• Neonatal Abstinence Syndrome: What You Should Know


    The opioid epidemic has touched every stage of life, including women who are pregnant and their babies.

    Neonatal abstinence syndrome (NAS) occurs when an infant is born having been exposed to opiates (such as methadone, subutex, heroin, morphine) and experiences withdrawal symptoms after birth.

    The dramatic rise in NAS in recent years has occurred in association with the increase in the use of opioids by pregnant women. According to the Centers for Disease Control and Prevention, from 1999 to 2013 the overall incidence of NAS increased 300% in the United States, from 1.5 per 1,000 hospital births in 1999, to 6.0 per 1,000 hospital births in 2013.

    Signs and Symptoms

    Babies born with NAS display signs that can manifest in the nervous system, stomach and intestines, and respiratory system, and are the result of the infants’ immediate lack of addictive opioids after birth. Infants with NAS often exhibit the following symptoms of withdrawal:

    • High-pitched crying
    • Shaking/jitteriness
    • Fussiness
    • Stiffness in arms, legs, back
    • Stuffy nose/sneezing
    • Vomiting/diarrhea
    • Feeding difficulties
    • Poor weight gain
    • Rapid breathing
    • Stomach gas/cramping
    • Skin issues around the bottom
    • Difficulty calming and sleeping


    NAS is treated through medication and intervention by a team of health care professionals. Specially trained physical therapists are an integral part of the team treating infants with NAS.

    In the Hospital

    Infants with withdrawal symptoms may need to remain in the hospital and be treated in the neonatal intensive care unit (NICU).

    Strategies used by physical therapists to treat babies with NAS may include:

    • Identifying the risk for delays in natural growth and development (developmental delays).
    • Controlling the baby's environment: This can include dimming the lights, keeping the room quiet, assisting with sleeping patterns, introducing sensory input slowly, avoiding brisk or startling movements.
    • Educating caregivers about infant stress cues: Cues an infant is under stress can include looking away from the observer, arching the neck and back, making frantic and excessive movements, and frequently hiccuping, sneezing, or yawning.
    • Helping caregivers recognize engagement clues: Cues an infant is ready to interact may include looking at caregivers, bringing hands to mouth, snuggling, etc. Use of a pacifier can help with calming, and blankets can be used to make infants feel "contained" to decrease excessive movements.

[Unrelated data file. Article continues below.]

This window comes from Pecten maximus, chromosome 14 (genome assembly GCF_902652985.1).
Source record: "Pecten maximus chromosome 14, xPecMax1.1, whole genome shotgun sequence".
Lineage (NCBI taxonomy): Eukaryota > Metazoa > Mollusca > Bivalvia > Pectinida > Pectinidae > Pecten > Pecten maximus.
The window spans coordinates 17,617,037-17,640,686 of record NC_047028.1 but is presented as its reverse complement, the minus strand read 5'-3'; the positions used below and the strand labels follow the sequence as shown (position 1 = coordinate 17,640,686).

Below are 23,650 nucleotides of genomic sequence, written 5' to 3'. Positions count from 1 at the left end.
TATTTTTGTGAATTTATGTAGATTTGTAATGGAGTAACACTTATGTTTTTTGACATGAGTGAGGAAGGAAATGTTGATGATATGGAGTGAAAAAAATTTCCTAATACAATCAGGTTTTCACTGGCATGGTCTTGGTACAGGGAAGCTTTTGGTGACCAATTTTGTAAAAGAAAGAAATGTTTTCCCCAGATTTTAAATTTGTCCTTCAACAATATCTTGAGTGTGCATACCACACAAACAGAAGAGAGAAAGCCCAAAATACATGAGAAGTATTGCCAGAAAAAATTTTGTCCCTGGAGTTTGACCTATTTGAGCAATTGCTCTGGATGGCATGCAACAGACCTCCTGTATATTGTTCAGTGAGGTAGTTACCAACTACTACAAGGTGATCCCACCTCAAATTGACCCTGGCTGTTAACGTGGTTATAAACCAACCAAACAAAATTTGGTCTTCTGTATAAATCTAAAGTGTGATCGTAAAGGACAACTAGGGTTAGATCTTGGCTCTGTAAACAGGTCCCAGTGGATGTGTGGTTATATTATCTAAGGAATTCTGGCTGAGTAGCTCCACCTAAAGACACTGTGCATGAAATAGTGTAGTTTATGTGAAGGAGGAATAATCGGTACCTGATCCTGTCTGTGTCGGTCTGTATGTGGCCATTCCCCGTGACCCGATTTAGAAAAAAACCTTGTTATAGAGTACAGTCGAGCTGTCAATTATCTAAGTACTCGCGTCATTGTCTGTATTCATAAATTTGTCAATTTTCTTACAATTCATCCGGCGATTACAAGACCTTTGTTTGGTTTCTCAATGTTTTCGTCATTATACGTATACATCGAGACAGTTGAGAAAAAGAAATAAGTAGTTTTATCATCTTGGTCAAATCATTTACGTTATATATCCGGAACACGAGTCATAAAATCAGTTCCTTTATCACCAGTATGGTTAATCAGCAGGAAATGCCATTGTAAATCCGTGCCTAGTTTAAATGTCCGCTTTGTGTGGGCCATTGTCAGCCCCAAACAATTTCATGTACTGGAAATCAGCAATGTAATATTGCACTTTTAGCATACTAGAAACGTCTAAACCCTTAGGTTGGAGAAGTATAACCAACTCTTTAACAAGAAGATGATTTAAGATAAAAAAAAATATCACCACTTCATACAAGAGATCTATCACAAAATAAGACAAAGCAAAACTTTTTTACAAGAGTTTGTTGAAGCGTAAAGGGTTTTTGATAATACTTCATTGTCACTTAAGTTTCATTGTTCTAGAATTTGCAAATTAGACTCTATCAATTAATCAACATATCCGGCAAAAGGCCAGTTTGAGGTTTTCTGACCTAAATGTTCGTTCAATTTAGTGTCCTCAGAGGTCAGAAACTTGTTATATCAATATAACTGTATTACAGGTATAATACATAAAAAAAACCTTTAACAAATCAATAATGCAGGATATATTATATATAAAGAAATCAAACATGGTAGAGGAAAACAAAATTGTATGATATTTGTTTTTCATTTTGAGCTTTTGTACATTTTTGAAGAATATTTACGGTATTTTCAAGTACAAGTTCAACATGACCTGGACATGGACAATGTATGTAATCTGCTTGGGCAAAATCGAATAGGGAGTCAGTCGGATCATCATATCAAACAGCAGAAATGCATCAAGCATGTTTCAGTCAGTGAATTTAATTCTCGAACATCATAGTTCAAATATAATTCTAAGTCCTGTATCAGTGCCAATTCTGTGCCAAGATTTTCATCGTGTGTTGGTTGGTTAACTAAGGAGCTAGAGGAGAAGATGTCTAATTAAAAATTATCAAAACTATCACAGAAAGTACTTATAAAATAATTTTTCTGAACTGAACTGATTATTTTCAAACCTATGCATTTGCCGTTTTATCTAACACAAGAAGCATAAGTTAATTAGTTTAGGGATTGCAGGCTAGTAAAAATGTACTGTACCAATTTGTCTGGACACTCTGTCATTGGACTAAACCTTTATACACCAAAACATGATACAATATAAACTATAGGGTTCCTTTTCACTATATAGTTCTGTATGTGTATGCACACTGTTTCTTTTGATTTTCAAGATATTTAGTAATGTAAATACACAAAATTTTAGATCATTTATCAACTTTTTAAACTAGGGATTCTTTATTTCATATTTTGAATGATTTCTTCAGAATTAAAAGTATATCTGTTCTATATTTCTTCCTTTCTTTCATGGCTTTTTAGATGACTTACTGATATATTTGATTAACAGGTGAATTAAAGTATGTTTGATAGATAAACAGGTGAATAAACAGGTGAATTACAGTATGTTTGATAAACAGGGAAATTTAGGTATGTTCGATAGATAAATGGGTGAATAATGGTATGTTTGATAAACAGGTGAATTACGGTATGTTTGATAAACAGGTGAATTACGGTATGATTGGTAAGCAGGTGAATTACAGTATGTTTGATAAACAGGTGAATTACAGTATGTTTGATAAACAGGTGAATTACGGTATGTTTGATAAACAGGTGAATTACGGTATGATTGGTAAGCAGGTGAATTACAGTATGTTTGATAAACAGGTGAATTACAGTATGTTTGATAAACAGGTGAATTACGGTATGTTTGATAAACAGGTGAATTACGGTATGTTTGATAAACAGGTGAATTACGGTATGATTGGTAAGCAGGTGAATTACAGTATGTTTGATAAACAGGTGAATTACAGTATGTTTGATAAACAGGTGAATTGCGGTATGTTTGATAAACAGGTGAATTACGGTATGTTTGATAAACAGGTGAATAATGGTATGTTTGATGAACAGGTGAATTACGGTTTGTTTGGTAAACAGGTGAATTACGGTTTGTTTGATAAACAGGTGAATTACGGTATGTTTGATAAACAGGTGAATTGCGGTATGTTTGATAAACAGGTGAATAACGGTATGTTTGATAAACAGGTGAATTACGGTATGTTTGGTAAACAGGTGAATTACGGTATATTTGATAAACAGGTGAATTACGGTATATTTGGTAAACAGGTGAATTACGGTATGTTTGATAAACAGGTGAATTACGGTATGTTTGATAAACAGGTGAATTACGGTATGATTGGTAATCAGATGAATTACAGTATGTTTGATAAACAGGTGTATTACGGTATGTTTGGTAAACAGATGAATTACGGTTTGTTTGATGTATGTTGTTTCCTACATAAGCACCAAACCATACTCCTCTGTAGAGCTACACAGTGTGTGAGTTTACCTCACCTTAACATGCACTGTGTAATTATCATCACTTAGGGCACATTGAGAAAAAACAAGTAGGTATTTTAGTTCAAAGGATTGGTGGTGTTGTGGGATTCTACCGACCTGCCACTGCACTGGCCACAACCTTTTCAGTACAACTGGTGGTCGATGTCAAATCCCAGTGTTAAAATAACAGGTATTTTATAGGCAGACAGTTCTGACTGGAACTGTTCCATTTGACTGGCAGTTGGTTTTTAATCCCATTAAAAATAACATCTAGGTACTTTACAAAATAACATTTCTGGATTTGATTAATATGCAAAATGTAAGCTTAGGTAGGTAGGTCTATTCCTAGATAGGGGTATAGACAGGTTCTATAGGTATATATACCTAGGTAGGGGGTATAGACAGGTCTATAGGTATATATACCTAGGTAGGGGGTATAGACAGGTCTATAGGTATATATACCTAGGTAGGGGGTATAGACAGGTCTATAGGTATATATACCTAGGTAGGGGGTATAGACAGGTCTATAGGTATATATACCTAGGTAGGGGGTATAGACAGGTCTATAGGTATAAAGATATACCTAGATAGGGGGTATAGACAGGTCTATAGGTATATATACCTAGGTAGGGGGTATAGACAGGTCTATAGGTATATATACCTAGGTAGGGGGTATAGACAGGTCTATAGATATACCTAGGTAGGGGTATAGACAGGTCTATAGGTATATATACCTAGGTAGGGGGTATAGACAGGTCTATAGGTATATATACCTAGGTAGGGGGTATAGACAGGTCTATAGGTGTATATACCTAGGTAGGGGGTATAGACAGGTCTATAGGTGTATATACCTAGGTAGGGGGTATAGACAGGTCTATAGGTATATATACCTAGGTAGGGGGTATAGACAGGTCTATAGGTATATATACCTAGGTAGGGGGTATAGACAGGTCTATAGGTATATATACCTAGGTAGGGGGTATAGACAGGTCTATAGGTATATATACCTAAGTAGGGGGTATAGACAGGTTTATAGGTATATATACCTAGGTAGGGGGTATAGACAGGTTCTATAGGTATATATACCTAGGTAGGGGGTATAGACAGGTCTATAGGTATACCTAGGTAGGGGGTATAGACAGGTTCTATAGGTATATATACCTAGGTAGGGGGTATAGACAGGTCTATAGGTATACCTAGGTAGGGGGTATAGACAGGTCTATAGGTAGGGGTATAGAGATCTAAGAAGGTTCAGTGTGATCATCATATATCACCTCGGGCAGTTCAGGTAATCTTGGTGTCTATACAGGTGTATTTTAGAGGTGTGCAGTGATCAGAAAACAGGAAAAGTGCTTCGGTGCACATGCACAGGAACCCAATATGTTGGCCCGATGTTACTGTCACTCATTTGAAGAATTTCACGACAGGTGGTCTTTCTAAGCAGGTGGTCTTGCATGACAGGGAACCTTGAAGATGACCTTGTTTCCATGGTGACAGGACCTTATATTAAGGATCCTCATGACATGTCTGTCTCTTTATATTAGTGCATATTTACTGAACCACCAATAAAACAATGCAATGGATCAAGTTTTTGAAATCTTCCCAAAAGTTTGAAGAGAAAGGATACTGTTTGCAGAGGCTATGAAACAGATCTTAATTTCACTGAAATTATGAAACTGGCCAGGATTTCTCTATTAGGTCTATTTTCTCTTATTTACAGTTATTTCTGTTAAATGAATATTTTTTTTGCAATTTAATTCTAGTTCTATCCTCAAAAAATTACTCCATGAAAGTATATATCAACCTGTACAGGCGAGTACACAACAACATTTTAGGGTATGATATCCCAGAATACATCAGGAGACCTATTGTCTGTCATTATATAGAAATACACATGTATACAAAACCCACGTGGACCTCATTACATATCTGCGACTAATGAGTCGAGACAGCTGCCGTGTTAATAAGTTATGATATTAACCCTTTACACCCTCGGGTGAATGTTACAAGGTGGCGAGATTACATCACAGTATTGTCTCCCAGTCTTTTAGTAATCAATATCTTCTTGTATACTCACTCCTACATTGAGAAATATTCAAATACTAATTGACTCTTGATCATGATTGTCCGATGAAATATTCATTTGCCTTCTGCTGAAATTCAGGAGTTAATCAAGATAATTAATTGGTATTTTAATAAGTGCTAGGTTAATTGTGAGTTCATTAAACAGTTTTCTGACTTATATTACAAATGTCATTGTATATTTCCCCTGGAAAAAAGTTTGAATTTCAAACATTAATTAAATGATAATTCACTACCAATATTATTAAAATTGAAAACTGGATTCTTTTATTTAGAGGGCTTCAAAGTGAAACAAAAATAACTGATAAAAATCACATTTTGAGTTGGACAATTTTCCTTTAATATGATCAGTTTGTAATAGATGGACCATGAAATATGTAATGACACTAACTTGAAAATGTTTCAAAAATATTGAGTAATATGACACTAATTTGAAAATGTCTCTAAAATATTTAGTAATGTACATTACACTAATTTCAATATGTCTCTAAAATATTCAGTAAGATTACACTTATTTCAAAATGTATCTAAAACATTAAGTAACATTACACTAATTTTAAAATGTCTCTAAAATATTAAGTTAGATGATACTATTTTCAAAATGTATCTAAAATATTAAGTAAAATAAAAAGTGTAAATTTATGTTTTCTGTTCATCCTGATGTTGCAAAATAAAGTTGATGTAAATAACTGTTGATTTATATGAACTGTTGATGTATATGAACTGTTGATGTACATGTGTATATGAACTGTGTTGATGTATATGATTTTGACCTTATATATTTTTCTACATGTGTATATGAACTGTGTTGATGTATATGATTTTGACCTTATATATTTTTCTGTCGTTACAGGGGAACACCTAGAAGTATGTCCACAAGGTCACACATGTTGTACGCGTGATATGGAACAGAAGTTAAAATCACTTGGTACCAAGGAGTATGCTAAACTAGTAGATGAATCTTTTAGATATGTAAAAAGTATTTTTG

• Providing therapeutic touch and movement experiences
    • Helping to improve food intake: Treatment can include recognizing infant sucking patterns, using pacifiers, and other ways to strengthen the baby’s ability to take a bottle or breastfeed successfully.
    • Family education: Physical therapists play a critical role in providing individualized caregiver education with an emphasis on helping parents understand their infant’s behavior cues.

    After Discharge From the Hospital

    The physical therapist in the NICU often becomes the supportive bridge for the infant and family after they leave the hospital and as community-based services commence. Physical therapy is an important part of the infant’s life as they eventually transition into childhood.

    An infant with NAS may need extra care after going home, including:

    • Early intervention: Physical therapists treat young children (birth to age 3) at risk for delays in the typical development of skills such as physical movement.
    • Developmental (or neonatal) follow-up clinic visits: Some hospitals have clinics for families to return to, in order to track the development of infants at higher risk for developmental delays.
    • Outpatient physical therapy: Infants with NAS may be referred to an outpatient physical therapy department specializing in pediatric rehabilitation services. Pediatric physical therapists provide individualized and fun playtimes designed to help babies safely progress in their development.


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    Authored by Roberta Gatlin, PT, DSc, PCS, Kara Boynewicz, PT, PCS, ATC, Sue Hausch, PT, DPT, and the Academy of Pediatric Physical Therapy Neonatal Special Interest Group

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